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Posted 18 November 2004 - 08:49 AM

Copper and brass nails are poisonous to trees.

#20 User is offline   RichardMoore 

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Posted 18 November 2004 - 09:49 AM

JohnnyVegas, on Nov 18 2004, 11:29 AM, said:

Mopar, on Nov 18 2004, 07:38 AM, said:


So it's not just sawmills that may have a problem with nails in trees. Trail workers, firefighters, and the guy trying to save a few bucks on his heating bill can all be injured or killed.

In Ca. one of the reasons the forest fires so bad is because the fire fighters have their hands tied and have been restricted when in come to cutting trees down for a fire break, In some fires they have not been allowed to even build fire breaks.
If they do, the state gets sued by groups like earth first.

Actually, forest fires are only bad from the human standpoint (IE. loss of structures and personal property.)
Forest fires are not only a natural occurrence, but they are necessary to develop a healthy and diverse forest ecosystem.

#21 User is offline   mtn-man 

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  Posted 18 November 2004 - 09:57 AM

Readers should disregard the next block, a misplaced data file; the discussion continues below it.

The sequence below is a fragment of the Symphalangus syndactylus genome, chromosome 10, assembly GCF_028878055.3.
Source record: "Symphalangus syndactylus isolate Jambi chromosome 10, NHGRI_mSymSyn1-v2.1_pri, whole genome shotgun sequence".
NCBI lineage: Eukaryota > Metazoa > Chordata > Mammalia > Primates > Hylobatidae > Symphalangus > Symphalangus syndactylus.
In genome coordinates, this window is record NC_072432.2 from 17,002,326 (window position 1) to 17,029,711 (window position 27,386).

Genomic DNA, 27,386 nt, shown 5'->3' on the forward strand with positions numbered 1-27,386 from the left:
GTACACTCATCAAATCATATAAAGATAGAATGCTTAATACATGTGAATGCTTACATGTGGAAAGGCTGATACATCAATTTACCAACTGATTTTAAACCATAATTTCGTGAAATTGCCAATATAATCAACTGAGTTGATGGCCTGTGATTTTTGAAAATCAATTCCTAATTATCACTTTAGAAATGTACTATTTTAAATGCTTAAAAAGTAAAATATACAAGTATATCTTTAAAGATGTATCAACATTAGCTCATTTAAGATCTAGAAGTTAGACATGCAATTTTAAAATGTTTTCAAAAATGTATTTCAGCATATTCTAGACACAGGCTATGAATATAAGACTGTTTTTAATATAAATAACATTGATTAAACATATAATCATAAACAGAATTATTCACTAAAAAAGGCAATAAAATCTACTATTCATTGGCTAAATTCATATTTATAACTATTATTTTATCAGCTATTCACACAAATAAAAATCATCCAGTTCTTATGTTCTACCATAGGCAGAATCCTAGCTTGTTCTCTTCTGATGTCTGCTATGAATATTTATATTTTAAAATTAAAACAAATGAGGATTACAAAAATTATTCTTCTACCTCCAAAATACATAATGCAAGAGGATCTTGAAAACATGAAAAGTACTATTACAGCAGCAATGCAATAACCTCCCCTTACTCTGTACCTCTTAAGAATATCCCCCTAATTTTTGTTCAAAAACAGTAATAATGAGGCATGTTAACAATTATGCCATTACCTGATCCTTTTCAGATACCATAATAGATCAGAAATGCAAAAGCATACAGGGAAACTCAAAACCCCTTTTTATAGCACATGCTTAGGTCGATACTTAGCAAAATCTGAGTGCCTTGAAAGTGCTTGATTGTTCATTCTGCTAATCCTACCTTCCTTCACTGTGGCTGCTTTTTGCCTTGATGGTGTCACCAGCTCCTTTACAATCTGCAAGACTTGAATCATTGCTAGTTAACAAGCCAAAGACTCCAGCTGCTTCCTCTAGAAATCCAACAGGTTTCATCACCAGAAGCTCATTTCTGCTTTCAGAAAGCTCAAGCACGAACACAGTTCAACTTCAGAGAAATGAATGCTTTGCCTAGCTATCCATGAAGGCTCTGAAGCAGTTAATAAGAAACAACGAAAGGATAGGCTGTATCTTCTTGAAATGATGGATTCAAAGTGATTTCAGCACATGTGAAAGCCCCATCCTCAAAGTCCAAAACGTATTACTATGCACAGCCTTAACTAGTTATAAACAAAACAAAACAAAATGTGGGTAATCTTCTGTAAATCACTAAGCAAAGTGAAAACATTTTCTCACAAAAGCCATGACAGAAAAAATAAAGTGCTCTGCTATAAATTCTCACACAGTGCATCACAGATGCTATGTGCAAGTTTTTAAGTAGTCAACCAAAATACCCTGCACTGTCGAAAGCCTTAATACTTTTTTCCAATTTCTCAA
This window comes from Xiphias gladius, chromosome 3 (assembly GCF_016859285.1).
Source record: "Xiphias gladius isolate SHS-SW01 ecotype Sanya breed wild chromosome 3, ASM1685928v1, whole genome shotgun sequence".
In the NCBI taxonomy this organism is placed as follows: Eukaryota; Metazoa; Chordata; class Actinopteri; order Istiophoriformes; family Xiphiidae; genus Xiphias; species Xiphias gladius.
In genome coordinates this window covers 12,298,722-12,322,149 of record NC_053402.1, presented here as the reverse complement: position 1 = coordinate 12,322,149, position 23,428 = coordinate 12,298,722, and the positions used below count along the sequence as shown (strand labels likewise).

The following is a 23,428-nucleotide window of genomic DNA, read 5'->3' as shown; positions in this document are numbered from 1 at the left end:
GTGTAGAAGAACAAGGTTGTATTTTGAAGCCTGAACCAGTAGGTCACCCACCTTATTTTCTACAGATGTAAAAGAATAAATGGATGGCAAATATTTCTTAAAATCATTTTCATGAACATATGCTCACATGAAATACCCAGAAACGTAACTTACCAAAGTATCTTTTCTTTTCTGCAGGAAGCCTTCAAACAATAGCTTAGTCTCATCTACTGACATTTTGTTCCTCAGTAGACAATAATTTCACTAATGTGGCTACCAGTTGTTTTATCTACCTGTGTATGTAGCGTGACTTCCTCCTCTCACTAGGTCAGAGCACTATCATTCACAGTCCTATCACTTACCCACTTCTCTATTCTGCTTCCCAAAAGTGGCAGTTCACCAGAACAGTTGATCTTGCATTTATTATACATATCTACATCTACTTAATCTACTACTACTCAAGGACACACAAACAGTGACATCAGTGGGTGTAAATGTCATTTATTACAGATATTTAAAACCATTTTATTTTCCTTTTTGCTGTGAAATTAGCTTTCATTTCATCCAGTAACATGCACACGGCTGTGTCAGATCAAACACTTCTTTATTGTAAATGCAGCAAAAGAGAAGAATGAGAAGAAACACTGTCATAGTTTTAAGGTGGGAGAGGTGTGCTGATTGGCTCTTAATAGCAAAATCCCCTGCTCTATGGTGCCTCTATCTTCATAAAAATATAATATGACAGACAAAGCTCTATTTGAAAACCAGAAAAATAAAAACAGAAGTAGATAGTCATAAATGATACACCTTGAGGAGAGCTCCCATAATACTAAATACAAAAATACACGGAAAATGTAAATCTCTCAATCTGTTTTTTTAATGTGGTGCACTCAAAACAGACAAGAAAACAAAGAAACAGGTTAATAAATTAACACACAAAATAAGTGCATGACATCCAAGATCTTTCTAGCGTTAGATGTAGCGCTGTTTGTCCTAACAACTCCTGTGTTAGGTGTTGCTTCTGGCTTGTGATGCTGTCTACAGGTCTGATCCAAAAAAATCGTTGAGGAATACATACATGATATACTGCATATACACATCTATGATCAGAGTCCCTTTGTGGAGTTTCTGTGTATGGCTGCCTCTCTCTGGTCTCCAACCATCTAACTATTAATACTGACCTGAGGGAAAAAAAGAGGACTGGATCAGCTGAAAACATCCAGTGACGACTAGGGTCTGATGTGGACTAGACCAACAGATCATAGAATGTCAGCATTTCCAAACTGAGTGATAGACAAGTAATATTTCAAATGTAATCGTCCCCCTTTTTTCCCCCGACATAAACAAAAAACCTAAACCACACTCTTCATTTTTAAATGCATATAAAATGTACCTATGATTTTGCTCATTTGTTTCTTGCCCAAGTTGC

Thot, on Nov 18 2004, 10:19 AM, said:

Iíve seen this objection to nails in trees here before. Sawmills aside I fail to see any harm from this practice. Tree houses are predicated on the practice. On the farm we stapled fences to conveniently located trees and the trees grew over the ďbob wireĒ embedding it in the tree. We put lots of nails for various purposes in trees around the working area of the farm. None of this killed any trees. The embedded barbed wire was probably painful but other than that . . . <_< I canít exactly recall the details, but people put nails in trees believing it was beneficial to the tree under some condition or the other -- nails for medicinal purposes.

The concern over nails in trees seems misplaced to me.

But, my question is, what about dead trees? Is it frowned on to put nails in long dead trees?